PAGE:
Merida, April 16, 2013 -- Venezuelanalysis.com – This afternoon president Maduro said the opposition’s call for a general strike today had “failed”. He also blamed the losing candidate in the April 14 presidential election, Henrique Capriles, for the seven deaths last night. Maduro said the violence was part of a plan “to take Venezuela off the road of democracy”, and called on the people to be peaceful and not “fall for provocations”. He also declared “the coup d’état defeated” and inaugurated a health centre in Miranda state. However he said it seemed the “destabilisations will continue”. Though there has been no direct attempt to overthrow the government, some government authorities have referred to the opposition’s refusal to recognise the election results as a “coup” or part of an attempt to bring about a coup.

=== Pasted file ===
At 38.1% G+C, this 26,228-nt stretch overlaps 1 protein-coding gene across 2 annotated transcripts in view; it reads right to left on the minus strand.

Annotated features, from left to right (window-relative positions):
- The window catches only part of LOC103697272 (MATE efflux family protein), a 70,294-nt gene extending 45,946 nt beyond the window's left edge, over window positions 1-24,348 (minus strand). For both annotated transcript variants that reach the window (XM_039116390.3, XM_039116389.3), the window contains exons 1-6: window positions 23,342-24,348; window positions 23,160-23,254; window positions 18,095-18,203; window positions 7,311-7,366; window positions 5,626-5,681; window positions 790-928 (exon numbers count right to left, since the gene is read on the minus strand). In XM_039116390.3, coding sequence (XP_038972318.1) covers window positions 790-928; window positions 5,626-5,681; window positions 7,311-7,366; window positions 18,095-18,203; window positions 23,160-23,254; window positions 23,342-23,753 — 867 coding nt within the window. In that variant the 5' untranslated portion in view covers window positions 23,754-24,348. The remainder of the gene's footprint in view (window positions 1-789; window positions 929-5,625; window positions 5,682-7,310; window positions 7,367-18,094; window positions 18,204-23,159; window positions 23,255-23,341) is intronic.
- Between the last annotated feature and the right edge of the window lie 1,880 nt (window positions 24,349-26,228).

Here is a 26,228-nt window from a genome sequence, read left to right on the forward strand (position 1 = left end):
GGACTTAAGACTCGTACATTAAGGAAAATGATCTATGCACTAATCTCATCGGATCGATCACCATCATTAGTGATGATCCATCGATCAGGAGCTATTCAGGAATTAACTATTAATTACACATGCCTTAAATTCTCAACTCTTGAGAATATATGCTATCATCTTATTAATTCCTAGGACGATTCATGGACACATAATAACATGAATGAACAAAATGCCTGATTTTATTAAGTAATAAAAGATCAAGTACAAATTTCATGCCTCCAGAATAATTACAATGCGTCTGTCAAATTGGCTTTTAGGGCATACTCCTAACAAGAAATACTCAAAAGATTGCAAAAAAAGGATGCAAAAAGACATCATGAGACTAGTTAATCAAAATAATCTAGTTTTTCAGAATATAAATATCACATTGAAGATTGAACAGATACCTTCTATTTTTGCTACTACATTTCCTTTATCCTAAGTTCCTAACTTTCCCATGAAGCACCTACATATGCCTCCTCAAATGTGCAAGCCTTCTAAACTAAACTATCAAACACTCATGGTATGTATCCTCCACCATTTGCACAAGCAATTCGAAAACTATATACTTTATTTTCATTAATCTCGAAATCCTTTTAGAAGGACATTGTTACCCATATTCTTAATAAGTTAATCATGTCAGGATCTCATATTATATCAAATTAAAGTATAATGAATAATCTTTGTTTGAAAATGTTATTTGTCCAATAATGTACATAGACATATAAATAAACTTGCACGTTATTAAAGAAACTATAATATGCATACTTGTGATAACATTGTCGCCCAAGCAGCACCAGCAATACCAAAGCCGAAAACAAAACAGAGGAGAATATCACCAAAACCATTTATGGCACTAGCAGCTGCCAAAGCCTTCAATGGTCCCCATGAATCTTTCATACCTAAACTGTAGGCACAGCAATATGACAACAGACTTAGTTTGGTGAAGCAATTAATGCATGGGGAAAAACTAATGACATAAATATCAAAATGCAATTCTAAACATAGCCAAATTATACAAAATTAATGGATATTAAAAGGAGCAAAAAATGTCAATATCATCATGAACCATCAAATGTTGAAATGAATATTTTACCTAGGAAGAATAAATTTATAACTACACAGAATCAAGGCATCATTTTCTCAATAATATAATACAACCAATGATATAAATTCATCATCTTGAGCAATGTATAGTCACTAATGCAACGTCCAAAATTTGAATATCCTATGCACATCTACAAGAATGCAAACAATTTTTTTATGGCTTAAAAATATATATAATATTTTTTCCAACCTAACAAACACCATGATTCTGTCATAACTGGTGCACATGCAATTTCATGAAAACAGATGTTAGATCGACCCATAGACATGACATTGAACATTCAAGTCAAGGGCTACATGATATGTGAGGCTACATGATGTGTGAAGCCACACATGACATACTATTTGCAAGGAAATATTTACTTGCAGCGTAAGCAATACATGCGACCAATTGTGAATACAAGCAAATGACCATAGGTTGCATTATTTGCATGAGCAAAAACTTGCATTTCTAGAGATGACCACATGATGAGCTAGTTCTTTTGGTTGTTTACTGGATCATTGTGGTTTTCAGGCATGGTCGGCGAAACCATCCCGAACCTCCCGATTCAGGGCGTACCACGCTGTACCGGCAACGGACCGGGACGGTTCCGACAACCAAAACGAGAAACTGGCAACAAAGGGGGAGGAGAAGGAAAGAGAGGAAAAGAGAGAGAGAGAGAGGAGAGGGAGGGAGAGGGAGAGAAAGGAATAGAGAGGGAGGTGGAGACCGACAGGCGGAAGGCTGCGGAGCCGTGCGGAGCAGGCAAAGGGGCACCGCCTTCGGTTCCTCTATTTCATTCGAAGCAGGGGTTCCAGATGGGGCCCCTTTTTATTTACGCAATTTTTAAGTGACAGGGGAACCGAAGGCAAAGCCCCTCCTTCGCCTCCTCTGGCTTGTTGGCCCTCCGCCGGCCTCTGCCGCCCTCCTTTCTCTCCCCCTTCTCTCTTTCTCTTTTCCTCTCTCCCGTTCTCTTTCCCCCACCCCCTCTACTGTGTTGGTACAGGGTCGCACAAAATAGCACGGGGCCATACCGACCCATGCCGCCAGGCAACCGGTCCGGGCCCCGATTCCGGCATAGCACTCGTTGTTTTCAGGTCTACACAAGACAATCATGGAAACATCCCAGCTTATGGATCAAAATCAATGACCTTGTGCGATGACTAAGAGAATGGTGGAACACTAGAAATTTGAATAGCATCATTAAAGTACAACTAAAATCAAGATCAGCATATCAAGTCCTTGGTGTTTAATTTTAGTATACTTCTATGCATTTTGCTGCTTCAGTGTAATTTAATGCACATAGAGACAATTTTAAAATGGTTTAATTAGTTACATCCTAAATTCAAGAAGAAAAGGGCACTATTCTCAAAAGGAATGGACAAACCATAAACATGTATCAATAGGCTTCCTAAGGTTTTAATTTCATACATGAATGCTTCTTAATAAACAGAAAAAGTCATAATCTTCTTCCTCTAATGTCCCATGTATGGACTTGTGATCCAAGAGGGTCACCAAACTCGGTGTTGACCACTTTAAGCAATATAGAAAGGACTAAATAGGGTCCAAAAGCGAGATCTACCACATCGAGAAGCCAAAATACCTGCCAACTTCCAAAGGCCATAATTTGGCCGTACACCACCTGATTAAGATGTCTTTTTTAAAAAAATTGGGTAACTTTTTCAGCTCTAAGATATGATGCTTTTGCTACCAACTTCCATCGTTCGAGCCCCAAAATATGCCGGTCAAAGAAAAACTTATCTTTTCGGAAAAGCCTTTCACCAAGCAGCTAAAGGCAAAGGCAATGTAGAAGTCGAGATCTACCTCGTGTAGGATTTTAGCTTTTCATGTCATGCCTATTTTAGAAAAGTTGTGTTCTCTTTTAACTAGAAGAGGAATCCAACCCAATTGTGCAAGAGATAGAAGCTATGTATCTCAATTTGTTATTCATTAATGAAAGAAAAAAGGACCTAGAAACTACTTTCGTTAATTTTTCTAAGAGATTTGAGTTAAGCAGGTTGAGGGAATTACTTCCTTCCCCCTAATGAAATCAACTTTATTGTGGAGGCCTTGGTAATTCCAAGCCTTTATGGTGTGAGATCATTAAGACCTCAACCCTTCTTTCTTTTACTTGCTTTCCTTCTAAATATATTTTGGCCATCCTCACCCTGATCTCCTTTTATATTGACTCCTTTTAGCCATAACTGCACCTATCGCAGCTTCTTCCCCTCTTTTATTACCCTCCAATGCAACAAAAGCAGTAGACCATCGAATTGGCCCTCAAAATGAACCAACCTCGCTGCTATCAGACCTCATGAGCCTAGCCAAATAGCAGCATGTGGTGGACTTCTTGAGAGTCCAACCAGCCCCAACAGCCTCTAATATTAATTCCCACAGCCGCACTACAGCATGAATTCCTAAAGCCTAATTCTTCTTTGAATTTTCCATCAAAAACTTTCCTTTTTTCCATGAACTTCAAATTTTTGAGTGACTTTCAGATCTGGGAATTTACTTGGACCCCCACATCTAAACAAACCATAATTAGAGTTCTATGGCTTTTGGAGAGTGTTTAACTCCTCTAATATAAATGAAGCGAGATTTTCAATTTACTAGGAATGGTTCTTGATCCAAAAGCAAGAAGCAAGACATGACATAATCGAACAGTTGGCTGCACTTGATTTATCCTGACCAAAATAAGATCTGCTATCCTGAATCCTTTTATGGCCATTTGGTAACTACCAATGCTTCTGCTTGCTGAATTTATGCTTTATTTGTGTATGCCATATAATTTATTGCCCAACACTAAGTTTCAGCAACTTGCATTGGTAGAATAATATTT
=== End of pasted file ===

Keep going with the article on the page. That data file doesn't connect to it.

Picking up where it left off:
President of the National Electoral Council (CNE) Tibisay Lucena said yesterday that the electoral system functioned “perfectly” on April 14. She urged Henrique Capriles, who has not recognised the results, to use legal methods to present his complaints. Fifty-four per cent of the votes were audited on April 14 in the presence of booth witnesses from both political parties and no problems were found, but opposition protesters are demanding that 100% of the votes be recounted.
Telesur reports that according to CNE norms, the opposition have “twenty [working] days to contest the results, they can do it through the Supreme Court, or the CNE, but they should formalise it, and not do it through the media”.
“A majority is majority, and should be respected under a democracy, they shouldn’t seek ambushes and invent things in order to make popular sovereignty vulnerable... that has just one name, “coup-ism” [golpismo]”, Maduro said yesterday.
Seven people were killed on April 15 as a result of opposition violence; two in Caracas, three in Ojeda, Zulia, one in Cumana, and one person in San Cristobal.